That power system probably ought to be a combination of nuclear and solar. If you are making propellants during the day,  you will need significantly more power during the day,  just when solar is usually available.  Think of it as solar superposed over a night-time base load supplied by nuclear.  Then you don't need so many tons of batteries for your solar portion. "KISS". 

GW

Last edited by GW Johnson (2018-09-12 08:47:32)


GW Johnson
McGregor,  Texas

"There is nothing as expensive as a dead crew,  especially one dead from a bad management decision"

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#123 2018-09-12 13:33:09

louis
Member
From: UK
Registered: 2008-03-24
Posts: 4,049

Re: Mars Cart

I presume they chose metal for the wheels because rubber would fracture in cyrogenic temperatures...What material would you recommend?

I don't know whether this distinction has been made, but I would differentiate between a large explorer rover (or large robot long range rover transporter) and a base rover. The latter I think could be all-electric.  Initially the longer range explorer rovers would probably need to be a mix of electric and some other power source. I favour methane/oxygen drive for the other source.  I have previously argued for the way station approach for exploration and fuelling, so you set up way stations with solar powered charger batteries, food, water and compressed air every few kms (probably something like 10 kms would be convenient).  These would be replenished where necessary by dedicated crews. 

GW Johnson wrote:

Answering Spacenut in post 119 just above: 

You have to realize that NASA is not a monolithic organization all of one mind.  No government agency is.  There is an unmanned probe community within NASA that wants to keep on doing what they've been doing,  mostly wildly successfully.  They get most of the Mars-related budget,  because of the way an incompetent Congress makes priority decisions and micromanages the agency. 

The manned spaceflight portion of NASA would like to see a probe that verifies resources and demonstrates ISRU/ISPP stuff,  but they are mostly now focused on going back to the moon,  since that's what the administration seems to want.  Whether Congress will actually fund the boondoggle of a station around the moon (instead of one on the moon that makes real sense) is as yet undetermined,  but the track record of the last 40 years is not very encouraging:  most of it really is boondoggle after boondoggle,  for political pork purposes.   

As for the notion of a rover car of some sort on Mars: 

Build it like the lunar rover:  a big battery and an electric motor.  Make the battery a rechargeable one.  Plug it in to the base's power system at night to recharge.  Just don't make the mistake of putting aluminum tires on the wheels!  That was one stupid design mistake they made with Curiosity!  When you drag steel over rocks,  the rocks eventually win.  If aluminum,  the rocks win very quickly.  Anyone who has ever done construction industry dirt work,  or farming,  could have told them.  Arrogant fools. They didn't ask,  and would not have listened if they had asked.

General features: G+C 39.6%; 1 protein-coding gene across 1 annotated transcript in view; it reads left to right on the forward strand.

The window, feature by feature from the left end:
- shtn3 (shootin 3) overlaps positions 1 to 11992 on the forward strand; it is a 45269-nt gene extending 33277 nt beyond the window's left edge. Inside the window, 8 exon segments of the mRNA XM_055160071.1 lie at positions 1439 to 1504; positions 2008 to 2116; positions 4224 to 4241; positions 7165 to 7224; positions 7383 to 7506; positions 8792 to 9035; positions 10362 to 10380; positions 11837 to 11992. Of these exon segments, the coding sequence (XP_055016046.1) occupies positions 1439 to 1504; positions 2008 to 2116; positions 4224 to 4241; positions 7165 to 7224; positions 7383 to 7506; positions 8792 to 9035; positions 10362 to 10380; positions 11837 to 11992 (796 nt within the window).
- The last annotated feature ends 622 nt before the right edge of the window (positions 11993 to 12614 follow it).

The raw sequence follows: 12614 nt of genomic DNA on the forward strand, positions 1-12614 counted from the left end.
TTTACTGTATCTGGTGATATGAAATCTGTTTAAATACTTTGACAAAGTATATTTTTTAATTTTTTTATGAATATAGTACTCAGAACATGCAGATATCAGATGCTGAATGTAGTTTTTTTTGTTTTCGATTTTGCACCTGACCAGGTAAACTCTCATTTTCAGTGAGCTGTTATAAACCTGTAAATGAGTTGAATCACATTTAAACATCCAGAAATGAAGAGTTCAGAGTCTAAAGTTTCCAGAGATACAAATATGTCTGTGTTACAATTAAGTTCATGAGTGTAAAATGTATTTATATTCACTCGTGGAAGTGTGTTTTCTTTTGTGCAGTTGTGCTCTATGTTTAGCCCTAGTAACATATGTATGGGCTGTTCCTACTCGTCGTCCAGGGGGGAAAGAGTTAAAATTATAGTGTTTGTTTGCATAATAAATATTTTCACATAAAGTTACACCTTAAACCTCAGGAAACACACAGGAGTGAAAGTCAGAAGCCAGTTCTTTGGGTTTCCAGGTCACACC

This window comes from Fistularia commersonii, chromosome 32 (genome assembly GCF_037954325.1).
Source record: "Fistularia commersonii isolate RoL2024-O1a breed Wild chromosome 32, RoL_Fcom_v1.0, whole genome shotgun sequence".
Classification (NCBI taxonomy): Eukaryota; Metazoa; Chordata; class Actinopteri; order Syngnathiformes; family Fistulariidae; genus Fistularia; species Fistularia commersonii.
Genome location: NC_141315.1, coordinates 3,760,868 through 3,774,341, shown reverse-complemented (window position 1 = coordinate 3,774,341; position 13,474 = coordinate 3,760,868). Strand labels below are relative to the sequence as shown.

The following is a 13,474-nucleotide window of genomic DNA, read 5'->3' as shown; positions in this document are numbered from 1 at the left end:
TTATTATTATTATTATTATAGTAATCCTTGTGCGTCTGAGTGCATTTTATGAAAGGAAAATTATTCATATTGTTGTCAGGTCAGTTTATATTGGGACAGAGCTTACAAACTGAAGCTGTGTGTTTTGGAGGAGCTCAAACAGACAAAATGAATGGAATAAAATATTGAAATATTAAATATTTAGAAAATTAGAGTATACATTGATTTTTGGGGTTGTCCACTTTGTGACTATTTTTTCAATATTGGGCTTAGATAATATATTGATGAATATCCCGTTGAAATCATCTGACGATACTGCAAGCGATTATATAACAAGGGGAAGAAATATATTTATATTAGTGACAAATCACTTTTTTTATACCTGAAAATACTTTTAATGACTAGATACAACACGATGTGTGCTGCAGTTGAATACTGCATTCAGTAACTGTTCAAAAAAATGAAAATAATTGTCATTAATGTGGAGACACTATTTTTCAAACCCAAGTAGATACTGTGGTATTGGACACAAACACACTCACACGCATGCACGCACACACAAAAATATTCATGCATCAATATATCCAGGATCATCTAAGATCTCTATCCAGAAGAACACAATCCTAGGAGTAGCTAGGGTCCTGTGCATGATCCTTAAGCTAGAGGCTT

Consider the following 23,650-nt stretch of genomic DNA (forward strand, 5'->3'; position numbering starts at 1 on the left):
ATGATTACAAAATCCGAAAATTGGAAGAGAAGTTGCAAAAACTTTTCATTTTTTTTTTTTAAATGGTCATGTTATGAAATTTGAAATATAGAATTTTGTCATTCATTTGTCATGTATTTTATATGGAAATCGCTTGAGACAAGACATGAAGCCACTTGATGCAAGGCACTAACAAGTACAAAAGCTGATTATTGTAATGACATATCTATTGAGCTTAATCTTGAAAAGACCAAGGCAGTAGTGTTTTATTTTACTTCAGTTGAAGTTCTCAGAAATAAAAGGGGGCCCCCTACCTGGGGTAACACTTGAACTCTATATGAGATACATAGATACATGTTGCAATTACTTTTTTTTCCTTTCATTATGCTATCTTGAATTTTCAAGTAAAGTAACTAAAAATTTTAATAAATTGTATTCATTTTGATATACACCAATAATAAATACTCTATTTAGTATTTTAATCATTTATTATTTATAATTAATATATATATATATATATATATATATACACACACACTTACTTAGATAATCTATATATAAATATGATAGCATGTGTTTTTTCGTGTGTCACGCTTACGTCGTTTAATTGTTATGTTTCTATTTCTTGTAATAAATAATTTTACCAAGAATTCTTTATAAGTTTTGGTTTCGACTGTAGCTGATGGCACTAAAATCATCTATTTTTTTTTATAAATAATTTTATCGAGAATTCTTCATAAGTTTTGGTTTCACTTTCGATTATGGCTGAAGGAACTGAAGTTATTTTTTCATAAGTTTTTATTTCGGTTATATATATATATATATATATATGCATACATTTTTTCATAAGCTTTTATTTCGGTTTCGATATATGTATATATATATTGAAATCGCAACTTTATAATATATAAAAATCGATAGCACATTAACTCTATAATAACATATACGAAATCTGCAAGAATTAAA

That power system probably ought to be a combination of nuclear and solar. If you are making propellants during the day,  you will need significantly more power during the day,  just when solar is usually available.  Think of it as solar superposed over a night-time base load supplied by nuclear.  Then you don't need so many tons of batteries for your solar portion. "KISS". 

GW


Let's Go to Mars...Google on: Fast Track to Mars blogspot.com

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#124 2018-09-12 15:40:33

kbd512
Member
Registered: 2015-01-02
Posts: 2,222

Re: Mars Cart

Louis,

NASA is currently working with shape-memory metal alloys to limit the damage done by driving over sharp rocks.  That actually works fairly well.  A conventional rubber wheel would work if it could be kept heated using a radioisotope heating unit (RHU) and a highly efficient heat spreading material like a carbon sheet embedded inside the tire and/or woven into the tread of the tire.  That's the closest we could come to a rubber tire that would work anywhere on Mars, irrespective of temperature.  There is also the Thoraeus metallic rubber compound (extremely tough stuff, as rubber goes) that can withstand cryogenic temperatures without a heat source and remain above its glass transition (Tg) temperature.  I've posted about that in some other thread here.  No idea which one.  Use the search feature.

As far as motive power is concerned, internal combustion engines are still king of the hill because of the energy content of their fuel.  However, electrics are king of the hill as far as ultimate efficiency goes, especially at the low speeds required.  There won't be any dune buggy racing on Mars, so this is fine as long as adequate electrical power can be stored.  There aren't any gas stations on Mars, nor does there need to be to travel away from the base.

A longer-ranged machine could still use solar sails (vertically strung solar panels) on account of how thin and light the thin film technology is and the lack of atmospheric resistance, but it would need to be stabilized during travel to prevent damaging the array.  An internal combustion engine would be most practical when its used near its fuel source because there's zero infrastructure on Mars, apart from what we take with us.  In light of that fact, a combined solar and nuclear (electric, really) solution is the best way to go for greater endurance.  The potential for an explosion from volatile oxidizer / fuel combinations should not be dismissed, either.

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#125 2018-09-12 17:46:53

SpaceNut
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From: New Hampshire
Registered: 2004-07-22
Posts: 13,399

Re: Mars Cart

I was wondering if we could design a near diesel engine with fuel supply injectors using hydrogel fuels?

Granted it would be better not to need to take this fuel with us but in the future I would hope that we could make it insitu.

Then the solar panels would be to power the general lifesupport and other needs for such a rover.